Wednesday, December 1, 2010
Planting a seed, watering it with sweat and tears, and nurturing its growth.
Our Cousin, YAF: Young Adult Fiction
Young Adult Fiction (YAF) has grown into an essential literary field. Bridging the gap between juvenile fiction and adult literature, YAF recognizes that the emotional lives of adolescents / teenagers / young adults have their own arcs, curves, obstacles, and dramas. If I chose ten fiction books that chronicle my evolution as a reader, it would look like this.
Goodnight, Moon by Margaret Wise Brown
The Cat in the Hat by Dr. Seuss
Tales of a Fourth Grade Nothing by Judy Blume
The Hobbit by J.R.R. Tolkien
*The Chocolate War by Robert Cormier
*To Kill a Mockingbird by Harper Lee
*The Catcher in the Rye by J.D. Salinger
The Grapes of Wrath by John Steinbeck
One Hundred Years of Solitude by Gabriel Garcia Marquez
The Savage Detectives by Roberto Bolaño
The *starred titles feature young characters facing life-altering conflicts, a key aspect of what I consider quality Young Adult Fiction. These books helped my love of reading to evolve into a love of literature. They introduced me to stirring concepts like ambiguity, social justice, epiphany, and resilience. Cormier, Lee and Salinger validated my adolescent hopes, fears, opinions, angst, and longing in print. Books have since remained my constant companions.
YAT: Young Adult Theatre
Appallingly, dramatic literature has no formal equivalent to Young Adult Fiction. Theatre for/by adults has been around since the Ancient Greeks started playing around on a stage. Theatre for Young Audiences (TYA), or Children's Theatre, began sprouting with J.M. Barrie's Peter Pan in 1904. It has since grown into a healthy, worldwide field that boasts Equity theatres dedicated to its production, and with its own organizations, publications, and awards. Another time, I will vent about the frustrating and discouraging dominance of adaptations over original stories in the current TYA universe.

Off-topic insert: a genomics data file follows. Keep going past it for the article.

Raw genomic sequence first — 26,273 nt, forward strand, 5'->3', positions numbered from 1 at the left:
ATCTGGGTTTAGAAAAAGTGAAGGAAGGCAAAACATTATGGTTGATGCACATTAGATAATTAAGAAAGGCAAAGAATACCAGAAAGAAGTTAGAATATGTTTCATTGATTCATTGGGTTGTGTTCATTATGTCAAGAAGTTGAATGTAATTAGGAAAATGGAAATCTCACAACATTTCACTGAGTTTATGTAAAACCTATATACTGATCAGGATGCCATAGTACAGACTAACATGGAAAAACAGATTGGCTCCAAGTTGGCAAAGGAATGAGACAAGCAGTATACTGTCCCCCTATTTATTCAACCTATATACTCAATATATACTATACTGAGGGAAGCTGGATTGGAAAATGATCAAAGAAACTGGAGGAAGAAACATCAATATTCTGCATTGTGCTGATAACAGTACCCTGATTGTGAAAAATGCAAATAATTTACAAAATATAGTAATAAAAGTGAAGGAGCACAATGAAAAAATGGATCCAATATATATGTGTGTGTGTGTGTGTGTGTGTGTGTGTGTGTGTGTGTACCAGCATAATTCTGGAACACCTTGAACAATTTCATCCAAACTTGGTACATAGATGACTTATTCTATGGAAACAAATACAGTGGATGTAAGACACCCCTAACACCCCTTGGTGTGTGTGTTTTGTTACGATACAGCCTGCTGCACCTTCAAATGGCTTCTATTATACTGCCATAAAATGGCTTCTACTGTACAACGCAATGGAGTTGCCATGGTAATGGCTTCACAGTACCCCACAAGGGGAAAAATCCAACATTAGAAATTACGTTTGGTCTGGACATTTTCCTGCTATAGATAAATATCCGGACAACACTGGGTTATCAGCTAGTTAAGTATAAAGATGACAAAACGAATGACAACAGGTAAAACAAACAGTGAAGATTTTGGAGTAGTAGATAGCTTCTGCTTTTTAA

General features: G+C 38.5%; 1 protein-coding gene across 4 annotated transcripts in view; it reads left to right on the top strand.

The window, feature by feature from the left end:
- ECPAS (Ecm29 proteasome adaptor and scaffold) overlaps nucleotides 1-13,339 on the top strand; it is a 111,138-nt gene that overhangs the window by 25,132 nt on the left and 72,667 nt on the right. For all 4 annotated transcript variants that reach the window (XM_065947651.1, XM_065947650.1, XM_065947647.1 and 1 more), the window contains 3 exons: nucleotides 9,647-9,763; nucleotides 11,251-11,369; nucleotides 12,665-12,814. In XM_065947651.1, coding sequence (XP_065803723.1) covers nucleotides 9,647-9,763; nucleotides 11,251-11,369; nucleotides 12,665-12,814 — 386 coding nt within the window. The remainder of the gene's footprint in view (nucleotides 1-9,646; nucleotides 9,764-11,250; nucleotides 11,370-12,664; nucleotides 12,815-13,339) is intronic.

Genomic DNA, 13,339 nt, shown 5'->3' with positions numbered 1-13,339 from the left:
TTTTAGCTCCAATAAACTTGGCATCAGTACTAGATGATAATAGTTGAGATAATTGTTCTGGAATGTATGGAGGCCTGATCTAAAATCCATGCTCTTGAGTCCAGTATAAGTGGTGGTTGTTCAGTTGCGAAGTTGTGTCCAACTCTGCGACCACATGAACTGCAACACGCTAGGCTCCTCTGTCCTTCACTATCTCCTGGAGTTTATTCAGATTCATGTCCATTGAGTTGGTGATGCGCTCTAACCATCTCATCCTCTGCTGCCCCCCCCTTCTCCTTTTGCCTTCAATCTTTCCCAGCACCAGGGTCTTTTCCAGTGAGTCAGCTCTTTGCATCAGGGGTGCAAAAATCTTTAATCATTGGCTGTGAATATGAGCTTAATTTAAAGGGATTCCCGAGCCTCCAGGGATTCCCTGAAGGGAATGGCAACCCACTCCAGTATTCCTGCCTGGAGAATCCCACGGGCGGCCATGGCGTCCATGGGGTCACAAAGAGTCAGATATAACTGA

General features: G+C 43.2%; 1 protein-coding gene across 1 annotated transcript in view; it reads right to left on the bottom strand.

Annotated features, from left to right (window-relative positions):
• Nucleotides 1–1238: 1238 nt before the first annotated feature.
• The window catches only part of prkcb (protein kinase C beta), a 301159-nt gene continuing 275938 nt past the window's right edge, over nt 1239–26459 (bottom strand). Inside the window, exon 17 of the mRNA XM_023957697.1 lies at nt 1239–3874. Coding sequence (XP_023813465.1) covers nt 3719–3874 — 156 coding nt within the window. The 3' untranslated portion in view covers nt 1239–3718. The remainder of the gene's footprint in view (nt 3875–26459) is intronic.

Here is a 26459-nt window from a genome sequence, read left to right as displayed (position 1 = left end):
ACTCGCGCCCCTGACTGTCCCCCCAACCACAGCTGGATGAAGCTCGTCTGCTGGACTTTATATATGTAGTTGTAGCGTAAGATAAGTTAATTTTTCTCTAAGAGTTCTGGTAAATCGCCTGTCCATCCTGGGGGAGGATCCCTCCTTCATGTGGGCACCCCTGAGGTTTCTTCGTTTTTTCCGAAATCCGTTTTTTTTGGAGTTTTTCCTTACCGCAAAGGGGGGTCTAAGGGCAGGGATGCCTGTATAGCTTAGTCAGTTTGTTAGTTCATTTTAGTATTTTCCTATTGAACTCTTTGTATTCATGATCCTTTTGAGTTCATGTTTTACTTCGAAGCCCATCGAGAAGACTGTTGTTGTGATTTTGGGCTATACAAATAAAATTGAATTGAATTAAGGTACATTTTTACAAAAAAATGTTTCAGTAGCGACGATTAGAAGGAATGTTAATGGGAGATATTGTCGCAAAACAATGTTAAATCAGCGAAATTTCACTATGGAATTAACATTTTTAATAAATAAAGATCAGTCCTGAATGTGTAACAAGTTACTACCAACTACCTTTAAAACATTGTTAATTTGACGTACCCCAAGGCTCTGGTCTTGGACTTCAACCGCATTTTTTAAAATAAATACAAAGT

What about those who are too old for TYA/children's theatre and not quite old enough to fully appreciate theatre aimed at adult audiences? Must adolescents face a choice between Charlotte's Web on one end and Death of a Salesman on the other? Where are the theatrical equivalents of The Chocolate War, To Kill a Mockingbird, and The Catcher in the Rye? (I absolutely reject stage adaptations of those novels.)
Where is the field of YAT, Young Adult Theatre?
For myself and many friends, our love of theatre began in middle and high school. Perhaps we participated in our first school play or church pageant. Maybe we saw a stunning theatrical production that made us want moremoremore. (For me, it was a touring production of Les Miserables at the 5th Avenue Theatre in Seattle. Thanks to my sister Norma, who took me as a birthday present.) How much deeper would my connection to theatre be if I saw stories that reflected my life experiences as a teenager? Moreover, with so many young actors in middle school, high school and college, why don't we have more quality scripts for them to perform?
This blog aims to promote original plays by playwrights, past and present, that represent the best of Young Adult Theatre (YAT). In the spirit of full disclosure, I am a playwright who often writes YAT plays; I will certainly claim Blogger's Privilege by promoting my own works. I plan to shine the spotlight on deserving scripts that I know of, produced and unproduced, published and unpublished. But to begin, let's start a conversation that answers the following three questions. Feel free to answer one, two or all three in the comments section.
1. How do we define Young Adult Theatre (YAT)?
2. What are the elements of a quality YAT play?
3. Who owns YAT? Adults creating theatre for teenagers? Teenagers creating theatre for teenagers? Can it be both?